Plane crash inquiry points to weight, drugs: A federal agency is still looking into the 2002 crash that killed two men at the Port of Tampa — (St. Petersburg Times)

SSRI Ed note: Pilot on Elavil and Paxil overloads his Vans RV6A airplane and then performs manoeuvres not recommended. He crashes and he and passenger die.

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St. Petersburg Times

By JEAN HELLER, Times Staff Writer

Published November 19, 2003

TAMPA – Bruce Reviere thinks his brother, Scott, knew he would die in the plane the two spent five years building in a garage.   “He did the inside all in crushed velvet and satin, and the (instrument) panel was wood grain,” Bruce Reviere said Tuesday. “I asked him why he wanted to set it up that way, because it looked so much like a coffin. We laughed about it.”
Scott Reviere, 39, of West Tampa, and John Malecki, 59, of Town ‘N Country, did die in the single-engine aircraft on Aug. 18, 2002, when it spiraled into the concrete wall of a dry dock at the Port of Tampa.
Now, 15 months after the crash, the National Transportation Safety Board has disclosed two findings that might have played a role: the weight of the two men in the plane and prescription drugs found in Scott Reviere’s system.
While NTSB investigators stopped short of saying that either factor caused the crash, they found nothing structurally wrong with the airplane, and the weather was good. The agency will pinpoint the cause of the crash in a final report to be issued later.
According to available records for Reviere’s Vans RV6A airplane, its maximum operating weight was 1,850 pounds, which includes fuel, oil, passengers, baggage and the aircraft itself. Scott Reviere’s last known weight was 280, and Malecki’s was 200. If they had no baggage with them, the weight of the plane at takeoff would have been 1,824 pounds, just 26 pounds short of the maximum.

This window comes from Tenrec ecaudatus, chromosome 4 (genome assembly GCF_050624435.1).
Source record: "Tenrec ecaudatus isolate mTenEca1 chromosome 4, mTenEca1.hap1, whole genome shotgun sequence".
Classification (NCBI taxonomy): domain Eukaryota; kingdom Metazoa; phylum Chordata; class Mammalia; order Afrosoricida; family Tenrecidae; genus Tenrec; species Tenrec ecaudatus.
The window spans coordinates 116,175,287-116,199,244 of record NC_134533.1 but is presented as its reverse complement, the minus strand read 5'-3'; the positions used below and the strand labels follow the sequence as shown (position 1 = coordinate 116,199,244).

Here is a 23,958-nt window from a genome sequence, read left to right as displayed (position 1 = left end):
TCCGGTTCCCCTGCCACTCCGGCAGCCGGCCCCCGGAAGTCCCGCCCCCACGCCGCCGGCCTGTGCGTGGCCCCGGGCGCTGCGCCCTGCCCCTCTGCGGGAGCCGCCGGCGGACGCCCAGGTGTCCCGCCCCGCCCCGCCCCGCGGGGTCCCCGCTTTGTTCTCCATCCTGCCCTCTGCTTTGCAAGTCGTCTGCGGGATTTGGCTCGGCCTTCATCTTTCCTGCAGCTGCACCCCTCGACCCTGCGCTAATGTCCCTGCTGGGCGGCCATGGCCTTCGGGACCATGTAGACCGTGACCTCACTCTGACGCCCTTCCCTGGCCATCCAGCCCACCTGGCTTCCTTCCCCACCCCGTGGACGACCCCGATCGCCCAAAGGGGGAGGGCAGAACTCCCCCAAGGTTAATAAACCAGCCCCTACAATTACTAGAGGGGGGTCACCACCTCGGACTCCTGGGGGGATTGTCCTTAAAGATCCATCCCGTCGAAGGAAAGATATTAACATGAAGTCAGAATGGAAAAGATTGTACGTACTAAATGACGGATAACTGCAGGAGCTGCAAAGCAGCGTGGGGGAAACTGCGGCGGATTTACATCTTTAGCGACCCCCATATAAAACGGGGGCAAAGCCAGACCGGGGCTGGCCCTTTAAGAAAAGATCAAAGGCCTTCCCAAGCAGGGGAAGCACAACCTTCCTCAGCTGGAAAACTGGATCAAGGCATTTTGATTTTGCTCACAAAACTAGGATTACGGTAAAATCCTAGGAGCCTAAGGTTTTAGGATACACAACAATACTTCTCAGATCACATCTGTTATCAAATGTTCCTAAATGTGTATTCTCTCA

In addition, a urinalysis done at the Federal Aviation Administration’s research laboratory in Oklahoma City found that Scott Reviere had two antidepressants in his system, Elavil and Paxil. The FAA considers both to be psychotropic drugs that, if disclosed as required on the pilot’s application for a medical flight certificate, would have been disqualifying.
Bruce Reviere said his brother had taken similar medications for years to treat migraine headaches. His doctor had switched prescriptions shortly before the crash, Bruce Reviere said, to allow his brother to keep flying. In any event, according to the NTSB, a history of migraine headaches alone is enough to ground a pilot. Scott Reviere had a private pilot’s license. Malecki had a more advanced commercial license.
Bruce Reviere said the two men had gone flying that morning so Malecki could instruct Scott on how to handle the in-flight emergency of an engine quitting on takeoff. An engine failure is simulated in flight by throttling the engine back to idle.
The NTSB’s description of what happened next conforms largely with what Bruce Reviere knew of his brother’s intentions.
Scott Reviere flew the plane from Plant City Municipal Airport to Peter O. Knight airport on Davis Islands, where Malecki got on. The plane took off to the south, flew about a mile, and then, with Scott Reviere in control, apparently began the practice maneuver. He made a U-turn and headed back to the airport.
Witnesses said they heard the engine power up when the plane was about 25 to 50 feet above the runway, suggesting the practice run with the engine at idle had ended, and Scott Reviere intended to climb.
Flight instructors say making a 180-degree turn, as Scott Reviere and Malecki evidently did to begin their practice run, is not accepted practice for aircraft operating without power at low altitudes, because the sharper a turn, the more altitude is lost. As a result, flight instructors teach pilots to try to find an emergency landing site that is more or less straight ahead. Trying to get back to the airport is inadvisable unless the plane has a lot of altitude to play with.
After Reviere’s plane powered up again, the NTSB report said, it began a steep climb. The plane started a left turn and then turned right out over the water. The plane then went into a steep spiral descent and crashed.
The Reviere brothers operated a heating and air-conditioning company in Tampa before the accident. Bruce said he had to close it because his brother was the license-holder. He is trying to sell the property.
“Scott was about a year older than me, and we did everything together,” he said. “This has just turned my life upside down.”